This Wednesday night, a few minutes before sunset, Zahava and I will put the kids into the car and drive twenty minutes east into the Judean Desert. Our destination: the ruins of King Herod’s mountain fortress; Herodion.
We won’t be alone in our journey.
Like the scene from the end of the film ‘Field of Dreams’ (where the long line of headlights weaves slowly through the cornfields at dusk)… the procession of cars will wind through the desert landscape towards a mountain that looks, for all the world, like a volcano.
Along the way, the winding road will take us through several Arab villages, so that the army patrols, checkpoints, and border police set up along the route will put our mind somewhat at ease.
In years past when we have made this erev Tisha B’Av trip, each time we have come upon a soldier or policeman, we have been greeted with the traditional, “Tzom Kal” (translation: [your] fast [should be] easy). This at first took us by surprise since the overwhelming majority of the soldiers serving out here in the hills of Judea are not religiously observant.
In their homes around the country, they may, or may not, have marked Tisha B’Av by fasting or reading the book of Lamentations. But being Jewish… and wearing the uniform of Israel’s modern army on the anniversary of the ruin of our ancient national aspirations… these teenaged Jewish soldiers offer us this traditional greeting as if to acknowledge their connection to the date… and to the place.
Another reason Jews traditionally wish one another an ‘easy fast’, is because one shouldn’t offer normal greetings (such as ‘Hi’, ‘How are you?’, etc.) on a day of mourning. Handshakes and hugs are also not exchanged, and even within a crowd, one is encouraged to refrain from levity.
As we approach Herodion, the volcano-like appearance will become more pronounced in the light of the setting sun. King Herod, who also built the mountain fortress of Masada, essentially took this mountain… sliced off the top… and scooped out the insides before constructing a desert palace for himself. When he was finished, he pushed even more dirt up around the sides of his palace.
Long after Herod was gone from the scene, this fortress became a refuge for Jews fleeing the destruction being wrought by Titus’ Roman Legions. The Jews who stood on top of Herodion on Tisha B’Av in 70 C.E. were able to clearly see the smoke and flames from Jerusalem as the Temple was being destroyed. Their feeling of hopelessness must have been overwhelming! As we climb this mountain fortress each year on the anniversary of that destruction, the connection to the past is inescapable.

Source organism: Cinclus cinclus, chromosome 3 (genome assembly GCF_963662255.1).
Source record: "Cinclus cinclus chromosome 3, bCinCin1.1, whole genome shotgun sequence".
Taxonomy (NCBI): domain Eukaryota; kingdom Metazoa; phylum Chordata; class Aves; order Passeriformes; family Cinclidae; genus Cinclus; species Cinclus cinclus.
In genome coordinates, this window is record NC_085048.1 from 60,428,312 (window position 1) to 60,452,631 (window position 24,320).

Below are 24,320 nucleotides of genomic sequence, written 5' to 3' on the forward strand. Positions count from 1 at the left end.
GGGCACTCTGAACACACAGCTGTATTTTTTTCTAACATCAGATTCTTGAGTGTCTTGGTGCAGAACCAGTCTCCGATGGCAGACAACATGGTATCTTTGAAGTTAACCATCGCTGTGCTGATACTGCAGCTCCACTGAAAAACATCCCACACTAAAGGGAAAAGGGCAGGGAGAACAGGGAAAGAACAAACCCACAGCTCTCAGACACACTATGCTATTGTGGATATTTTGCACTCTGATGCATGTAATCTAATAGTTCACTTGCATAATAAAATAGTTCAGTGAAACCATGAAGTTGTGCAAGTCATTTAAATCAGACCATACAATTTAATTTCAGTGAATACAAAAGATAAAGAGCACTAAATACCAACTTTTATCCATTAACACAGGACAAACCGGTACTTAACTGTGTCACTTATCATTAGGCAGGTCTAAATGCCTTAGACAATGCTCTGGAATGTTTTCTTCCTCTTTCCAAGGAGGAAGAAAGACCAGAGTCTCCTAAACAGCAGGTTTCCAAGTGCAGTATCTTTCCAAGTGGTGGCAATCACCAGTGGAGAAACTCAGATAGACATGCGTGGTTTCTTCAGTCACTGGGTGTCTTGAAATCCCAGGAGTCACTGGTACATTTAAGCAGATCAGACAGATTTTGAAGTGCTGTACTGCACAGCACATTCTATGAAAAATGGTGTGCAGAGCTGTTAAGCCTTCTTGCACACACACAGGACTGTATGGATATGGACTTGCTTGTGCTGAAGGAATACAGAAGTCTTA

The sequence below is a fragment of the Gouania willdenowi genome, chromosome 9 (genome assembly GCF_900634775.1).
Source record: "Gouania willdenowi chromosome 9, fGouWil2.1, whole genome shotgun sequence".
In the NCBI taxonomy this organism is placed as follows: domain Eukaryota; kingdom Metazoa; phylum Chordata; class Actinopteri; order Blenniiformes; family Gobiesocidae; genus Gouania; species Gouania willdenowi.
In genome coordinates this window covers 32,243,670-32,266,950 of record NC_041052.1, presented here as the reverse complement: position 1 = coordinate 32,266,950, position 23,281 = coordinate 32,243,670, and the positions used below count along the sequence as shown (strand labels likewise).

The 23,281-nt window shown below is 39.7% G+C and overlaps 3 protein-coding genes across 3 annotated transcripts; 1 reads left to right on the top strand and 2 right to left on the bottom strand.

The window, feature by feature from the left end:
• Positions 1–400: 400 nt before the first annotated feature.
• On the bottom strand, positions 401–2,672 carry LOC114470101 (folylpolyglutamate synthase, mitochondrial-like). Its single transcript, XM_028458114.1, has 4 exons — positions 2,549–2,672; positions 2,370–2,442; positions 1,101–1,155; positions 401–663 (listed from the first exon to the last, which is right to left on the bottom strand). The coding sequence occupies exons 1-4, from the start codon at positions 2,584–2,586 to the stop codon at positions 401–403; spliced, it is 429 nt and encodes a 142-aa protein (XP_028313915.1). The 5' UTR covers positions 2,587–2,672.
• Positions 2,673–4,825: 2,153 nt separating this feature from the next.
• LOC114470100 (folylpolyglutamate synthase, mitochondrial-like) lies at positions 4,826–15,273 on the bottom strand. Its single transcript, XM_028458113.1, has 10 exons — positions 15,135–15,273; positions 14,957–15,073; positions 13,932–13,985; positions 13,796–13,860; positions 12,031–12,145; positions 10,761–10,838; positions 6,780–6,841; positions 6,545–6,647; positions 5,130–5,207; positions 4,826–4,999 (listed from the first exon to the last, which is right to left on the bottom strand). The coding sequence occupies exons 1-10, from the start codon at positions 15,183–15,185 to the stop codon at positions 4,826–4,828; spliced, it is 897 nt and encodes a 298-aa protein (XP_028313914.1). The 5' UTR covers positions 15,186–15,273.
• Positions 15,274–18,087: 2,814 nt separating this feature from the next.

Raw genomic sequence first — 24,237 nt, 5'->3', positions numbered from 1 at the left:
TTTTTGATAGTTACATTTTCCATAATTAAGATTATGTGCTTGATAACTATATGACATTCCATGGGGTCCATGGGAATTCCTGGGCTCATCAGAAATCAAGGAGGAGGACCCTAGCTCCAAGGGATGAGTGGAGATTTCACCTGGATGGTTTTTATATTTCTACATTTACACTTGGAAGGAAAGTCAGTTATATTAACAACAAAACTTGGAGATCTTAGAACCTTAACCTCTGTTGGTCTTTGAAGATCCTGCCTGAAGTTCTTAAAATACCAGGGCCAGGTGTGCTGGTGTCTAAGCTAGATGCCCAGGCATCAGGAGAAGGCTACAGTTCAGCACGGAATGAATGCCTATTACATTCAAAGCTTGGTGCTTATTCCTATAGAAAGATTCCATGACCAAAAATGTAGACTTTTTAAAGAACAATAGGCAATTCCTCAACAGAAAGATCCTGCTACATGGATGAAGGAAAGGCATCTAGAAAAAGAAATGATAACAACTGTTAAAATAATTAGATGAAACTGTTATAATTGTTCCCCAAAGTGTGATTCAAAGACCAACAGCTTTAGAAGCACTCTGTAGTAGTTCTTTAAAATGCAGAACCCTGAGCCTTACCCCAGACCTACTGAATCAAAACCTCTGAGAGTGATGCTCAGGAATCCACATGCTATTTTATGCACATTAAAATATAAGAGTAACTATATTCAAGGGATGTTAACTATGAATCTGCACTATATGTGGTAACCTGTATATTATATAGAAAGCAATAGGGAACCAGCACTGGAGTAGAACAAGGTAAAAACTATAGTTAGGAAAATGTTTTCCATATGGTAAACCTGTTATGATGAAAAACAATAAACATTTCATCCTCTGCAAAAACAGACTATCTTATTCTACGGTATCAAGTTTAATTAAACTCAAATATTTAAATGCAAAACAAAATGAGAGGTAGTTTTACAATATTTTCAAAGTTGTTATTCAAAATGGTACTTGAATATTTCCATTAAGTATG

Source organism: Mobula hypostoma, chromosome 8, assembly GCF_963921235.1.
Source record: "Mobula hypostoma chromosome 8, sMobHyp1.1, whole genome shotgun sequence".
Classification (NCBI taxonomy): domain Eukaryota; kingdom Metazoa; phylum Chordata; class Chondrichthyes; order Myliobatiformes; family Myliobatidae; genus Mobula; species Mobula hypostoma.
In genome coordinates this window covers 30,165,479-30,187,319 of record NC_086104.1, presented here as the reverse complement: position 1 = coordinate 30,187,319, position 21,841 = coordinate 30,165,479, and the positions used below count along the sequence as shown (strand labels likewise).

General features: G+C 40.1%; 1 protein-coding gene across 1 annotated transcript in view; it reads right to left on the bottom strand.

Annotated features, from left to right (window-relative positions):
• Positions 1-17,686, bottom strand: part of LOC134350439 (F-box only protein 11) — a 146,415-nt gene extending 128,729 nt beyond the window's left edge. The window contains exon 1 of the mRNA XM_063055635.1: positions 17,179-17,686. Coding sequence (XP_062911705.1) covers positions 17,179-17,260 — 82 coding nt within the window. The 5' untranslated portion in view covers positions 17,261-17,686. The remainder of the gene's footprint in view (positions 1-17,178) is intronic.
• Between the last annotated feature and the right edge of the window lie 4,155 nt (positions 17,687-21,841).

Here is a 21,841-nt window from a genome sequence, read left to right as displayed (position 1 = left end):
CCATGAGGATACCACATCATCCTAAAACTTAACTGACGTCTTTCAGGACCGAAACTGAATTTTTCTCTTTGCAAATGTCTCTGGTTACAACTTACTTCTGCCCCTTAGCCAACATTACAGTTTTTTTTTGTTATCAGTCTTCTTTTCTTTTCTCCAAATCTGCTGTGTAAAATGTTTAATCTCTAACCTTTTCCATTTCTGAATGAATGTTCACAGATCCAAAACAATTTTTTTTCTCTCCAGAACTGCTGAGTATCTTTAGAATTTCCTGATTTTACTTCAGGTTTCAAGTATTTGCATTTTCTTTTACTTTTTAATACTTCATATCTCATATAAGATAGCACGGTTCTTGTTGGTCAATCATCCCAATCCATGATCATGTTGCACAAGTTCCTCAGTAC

And so we come each year to this same spot to sit on the stones and on the ground… the way they must have sat… in order to continue mourning over those terrible events.
Since it is inappropriate to exchange greetings on Tisha B’Av, the hundreds of people streaming up onto the mountain will acknowledged one another with nods, weak smiles and the inevitable ‘Tzom Kal’. This reserved behavior is meant to further emphasize the sense of loss, and will set the tone for the scene inside the mountain fortress.
As we descended the stairs/ ramp into the ruined fortress interior, the broken pillars, tumbled building stones, and whispering desert wind will further hush the assembled crowd until nearly all available space will be filled with somber mourners, seated uncomfortably in the dust.
As the sun sets in the distance, the assembled group of people will rise to their feet, turn as one to face Jerusalem and began the evening service (Aravit).
The adults will pray and the children will wander tentatively through the crowds. Even thought the usually rambunctious Israeli kids will be less aware of the specifics of the occasion (no hurry… they will learn the heartrending details soon enough)… they are always markedly more reserved in this setting, having taken their cues from the demeanor of the adults.
After the conclusion of the evening service, the crowd will break up into smaller groups, seeking out little sheltered niches around the windy mountain top and begin reading the book of Eichah (Lamentations) aloud.
I have heard Eichah read every year since I became observant at 18, but have always had trouble connecting the comfortable surroundings of the synagogue with the destruction described in the book. Sitting in the dust with my back against a broken pillar… there is no such disconnect.
The circumstances separating the assembled crowd on Herodion from the crowd that sat and mourned here in 70 C.E., are that we have a small glimmer of hope… ‘The first flowering of the redemption’… waiting for us outside this ruined fortress.
Even as our country is embattled on two fronts and often from within, we take comfort and pride that there are once again Jewish soldiers manning the ramparts of a sovereign Jewish state. Despite the best efforts of those who would gladly see us once again led into slavery (or worse), we are privileged this (and please G-d every) year, to brush away the dust… walk down the mountain… and resume writing the story that was interrupted almost two millennia ago.
David Bogner, formerly of Fairfield, CT, lives in Efrat with his wife Zahava (nee Cheryl Pomeranz), and their children Ariella, Gilad and Yonah. Since moving to Israel in 2003 David has been working in Israel’s defense industry on International Marketing and Business Development. In his free time David keeps a blog (www.treppenwitz.com) and is an amateur beekeeper.
* All images are © the Israel Ministry of Tourism.
The words of this author reflect his/her own opinions and do not necessarily represent the official position of the Orthodox Union.
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